The effects of a sacrococcygeal pilonidal sinus wound on activities of living: thematic analysis of participant interviews

Publisher:
Blackwell Publishing Ltd
Publication Type:
Journal Article
Citation:
Journal Of Clinical Nursing, 2011, 20 (21-22), pp. 3174 - 3182
Issue Date:
2011-01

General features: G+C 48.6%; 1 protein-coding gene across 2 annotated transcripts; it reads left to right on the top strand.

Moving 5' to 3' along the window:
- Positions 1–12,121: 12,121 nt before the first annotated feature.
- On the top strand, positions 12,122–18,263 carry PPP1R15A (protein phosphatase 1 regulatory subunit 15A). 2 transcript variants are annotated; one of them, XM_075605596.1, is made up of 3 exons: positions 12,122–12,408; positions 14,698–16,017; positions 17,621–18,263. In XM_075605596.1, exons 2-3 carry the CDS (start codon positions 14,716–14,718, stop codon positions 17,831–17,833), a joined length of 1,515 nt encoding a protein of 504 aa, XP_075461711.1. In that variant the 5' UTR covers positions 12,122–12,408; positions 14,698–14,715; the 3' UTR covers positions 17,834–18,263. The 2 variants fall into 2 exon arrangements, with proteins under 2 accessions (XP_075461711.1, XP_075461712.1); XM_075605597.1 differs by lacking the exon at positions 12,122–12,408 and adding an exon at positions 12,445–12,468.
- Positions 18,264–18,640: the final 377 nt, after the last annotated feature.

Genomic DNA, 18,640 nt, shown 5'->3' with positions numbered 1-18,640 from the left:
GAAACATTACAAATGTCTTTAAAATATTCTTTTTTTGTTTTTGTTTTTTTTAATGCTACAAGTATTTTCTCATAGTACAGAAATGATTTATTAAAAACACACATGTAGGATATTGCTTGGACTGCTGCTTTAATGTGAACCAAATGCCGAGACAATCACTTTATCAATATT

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Aims and objective. To describe the effects sacrococcygeal pilonidal sinus wounds had on participants activities of living. Background. A sacrococcygeal pilonidal sinus commonly occurs in healthy young people and is associated with considerable morbidity and discomfort. Surgery is frequently required, and patients are often discharged home with large open wounds. Most research has addressed the technical aspects of surgery and treatment. Design. An interpretive descriptive approach guided by The Model of Living framework. Methods. Purposive sampling was used to recruit four women and seven men, age range 1739 years, from a metropolitan hospital in NSW, Australia. Data were collected through semi-structured interviews that were audio-taped, transcribed verbatim and analysed using thematic analysis. Results. Three themes and eight subthemes emerged from the analysis: (1) `Adaption included subthemes, learning to live with the wound, difficulty living with the wound and living life despite the wound; (2) `Perception embraced subthemes, embarrassment, lack of understanding and changed body image; and (3) `Control included subthemes, loss of control and gaining control. Participants whose pain was not managed, who were unprepared for the postoperative recovery at home or experienced delayed wound healing had most difficulty with activities of living. Conclusions. This research gives some insight into the pilonidal wound experience from the persons perspective. All activities of living were affected by the pilonidal sinus wound. The effect was variable and influenced by pain, embarrassment and a general lack of understanding about the condition and the care of the wound. The specific wound location was an underlying factor causing problems for participants.
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